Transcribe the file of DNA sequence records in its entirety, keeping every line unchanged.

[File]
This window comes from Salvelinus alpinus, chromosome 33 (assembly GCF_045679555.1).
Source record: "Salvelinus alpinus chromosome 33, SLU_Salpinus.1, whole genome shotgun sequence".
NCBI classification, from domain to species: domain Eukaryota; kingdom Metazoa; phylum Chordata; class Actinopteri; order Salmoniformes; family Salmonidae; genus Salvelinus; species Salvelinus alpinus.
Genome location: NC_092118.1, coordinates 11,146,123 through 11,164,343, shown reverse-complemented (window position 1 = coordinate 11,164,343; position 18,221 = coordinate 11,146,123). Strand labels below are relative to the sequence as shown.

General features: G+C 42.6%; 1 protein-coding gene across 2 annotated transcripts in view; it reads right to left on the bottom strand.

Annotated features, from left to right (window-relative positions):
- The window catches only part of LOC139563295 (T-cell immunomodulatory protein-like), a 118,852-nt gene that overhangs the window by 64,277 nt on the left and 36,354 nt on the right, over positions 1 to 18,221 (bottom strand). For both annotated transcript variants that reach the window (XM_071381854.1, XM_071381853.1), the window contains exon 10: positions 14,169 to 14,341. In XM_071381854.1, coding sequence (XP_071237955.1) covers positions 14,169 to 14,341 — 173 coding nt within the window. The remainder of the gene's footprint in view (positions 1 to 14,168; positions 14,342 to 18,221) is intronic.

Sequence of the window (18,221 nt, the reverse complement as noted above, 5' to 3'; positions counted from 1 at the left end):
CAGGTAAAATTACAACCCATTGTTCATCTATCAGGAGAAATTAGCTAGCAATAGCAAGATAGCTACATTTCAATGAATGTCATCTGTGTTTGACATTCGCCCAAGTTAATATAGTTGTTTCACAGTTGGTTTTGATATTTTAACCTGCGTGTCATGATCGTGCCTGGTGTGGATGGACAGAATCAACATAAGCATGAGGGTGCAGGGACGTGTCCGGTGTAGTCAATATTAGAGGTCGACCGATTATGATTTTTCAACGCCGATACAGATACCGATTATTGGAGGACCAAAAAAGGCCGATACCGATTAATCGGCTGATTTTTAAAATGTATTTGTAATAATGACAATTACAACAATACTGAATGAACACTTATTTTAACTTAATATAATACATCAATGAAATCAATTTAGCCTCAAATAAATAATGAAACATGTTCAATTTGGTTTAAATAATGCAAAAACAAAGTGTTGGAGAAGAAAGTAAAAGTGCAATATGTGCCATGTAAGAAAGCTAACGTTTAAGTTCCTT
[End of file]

This window comes from Salvelinus alpinus, chromosome 33 (assembly GCF_045679555.1).
Source record: "Salvelinus alpinus chromosome 33, SLU_Salpinus.1, whole genome shotgun sequence".
NCBI classification, from domain to species: domain Eukaryota; kingdom Metazoa; phylum Chordata; class Actinopteri; order Salmoniformes; family Salmonidae; genus Salvelinus; species Salvelinus alpinus.
Genome location: NC_092118.1, coordinates 11,146,123 through 11,164,343, shown reverse-complemented (window position 1 = coordinate 11,164,343; position 18,221 = coordinate 11,146,123). Strand labels below are relative to the sequence as shown.

General features: G+C 42.6%; 1 protein-coding gene across 2 annotated transcripts in view; it reads right to left on the bottom strand.

Annotated features, from left to right (window-relative positions):
- The window catches only part of LOC139563295 (T-cell immunomodulatory protein-like), a 118,852-nt gene that overhangs the window by 64,277 nt on the left and 36,354 nt on the right, over positions 1 to 18,221 (bottom strand). For both annotated transcript variants that reach the window (XM_071381854.1, XM_071381853.1), the window contains exon 10: positions 14,169 to 14,341. In XM_071381854.1, coding sequence (XP_071237955.1) covers positions 14,169 to 14,341 — 173 coding nt within the window. The remainder of the gene's footprint in view (positions 1 to 14,168; positions 14,342 to 18,221) is intronic.

Sequence of the window (18,221 nt, the reverse complement as noted above, 5' to 3'; positions counted from 1 at the left end):
CAGGTAAAATTACAACCCATTGTTCATCTATCAGGAGAAATTAGCTAGCAATAGCAAGATAGCTACATTTCAATGAATGTCATCTGTGTTTGACATTCGCCCAAGTTAATATAGTTGTTTCACAGTTGGTTTTGATATTTTAACCTGCGTGTCATGATCGTGCCTGGTGTGGATGGACAGAATCAACATAAGCATGAGGGTGCAGGGACGTGTCCGGTGTAGTCAATATTAGAGGTCGACCGATTATGATTTTTCAACGCCGATACAGATACCGATTATTGGAGGACCAAAAAAGGCCGATACCGATTAATCGGCTGATTTTTAAAATGTATTTGTAATAATGACAATTACAACAATACTGAATGAACACTTATTTTAACTTAATATAATACATCAATGAAATCAATTTAGCCTCAAATAAATAATGAAACATGTTCAATTTGGTTTAAATAATGCAAAAACAAAGTGTTGGAGAAGAAAGTAAAAGTGCAATATGTGCCATGTAAGAAAGCTAACGTTTAAGTTCCTT